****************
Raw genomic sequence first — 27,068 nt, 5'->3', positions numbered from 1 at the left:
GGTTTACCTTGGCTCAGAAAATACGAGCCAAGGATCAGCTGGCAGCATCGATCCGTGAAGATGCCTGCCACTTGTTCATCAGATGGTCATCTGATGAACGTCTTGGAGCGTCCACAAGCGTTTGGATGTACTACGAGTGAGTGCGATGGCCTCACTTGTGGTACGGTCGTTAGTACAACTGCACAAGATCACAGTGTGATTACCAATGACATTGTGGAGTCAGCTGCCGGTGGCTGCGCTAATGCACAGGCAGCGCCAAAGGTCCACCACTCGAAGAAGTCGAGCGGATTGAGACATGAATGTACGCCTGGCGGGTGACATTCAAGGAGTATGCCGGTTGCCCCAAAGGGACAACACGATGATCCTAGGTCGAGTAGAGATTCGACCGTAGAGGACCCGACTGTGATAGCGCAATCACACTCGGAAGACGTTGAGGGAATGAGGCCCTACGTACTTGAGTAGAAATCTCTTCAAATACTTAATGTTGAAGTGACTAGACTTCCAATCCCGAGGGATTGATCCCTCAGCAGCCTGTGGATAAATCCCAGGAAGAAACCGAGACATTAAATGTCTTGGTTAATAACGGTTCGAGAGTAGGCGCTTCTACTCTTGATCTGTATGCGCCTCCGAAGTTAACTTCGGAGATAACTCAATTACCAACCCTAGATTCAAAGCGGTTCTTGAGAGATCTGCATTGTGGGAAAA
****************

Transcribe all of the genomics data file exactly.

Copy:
Raw genomic sequence first — 27,068 nt, 5'->3', positions numbered from 1 at the left:
GGTTTACCTTGGCTCAGAAAATACGAGCCAAGGATCAGCTGGCAGCATCGATCCGTGAAGATGCCTGCCACTTGTTCATCAGATGGTCATCTGATGAACGTCTTGGAGCGTCCACAAGCGTTTGGATGTACTACGAGTGAGTGCGATGGCCTCACTTGTGGTACGGTCGTTAGTACAACTGCACAAGATCACAGTGTGATTACCAATGACATTGTGGAGTCAGCTGCCGGTGGCTGCGCTAATGCACAGGCAGCGCCAAAGGTCCACCACTCGAAGAAGTCGAGCGGATTGAGACATGAATGTACGCCTGGCGGGTGACATTCAAGGAGTATGCCGGTTGCCCCAAAGGGACAACACGATGATCCTAGGTCGAGTAGAGATTCGACCGTAGAGGACCCGACTGTGATAGCGCAATCACACTCGGAAGACGTTGAGGGAATGAGGCCCTACGTACTTGAGTAGAAATCTCTTCAAATACTTAATGTTGAAGTGACTAGACTTCCAATCCCGAGGGATTGATCCCTCAGCAGCCTGTGGATAAATCCCAGGAAGAAACCGAGACATTAAATGTCTTGGTTAATAACGGTTCGAGAGTAGGCGCTTCTACTCTTGATCTGTATGCGCCTCCGAAGTTAACTTCGGAGATAACTCAATTACCAACCCTAGATTCAAAGCGGTTCTTGAGAGATCTGCATTGTGGGAAAA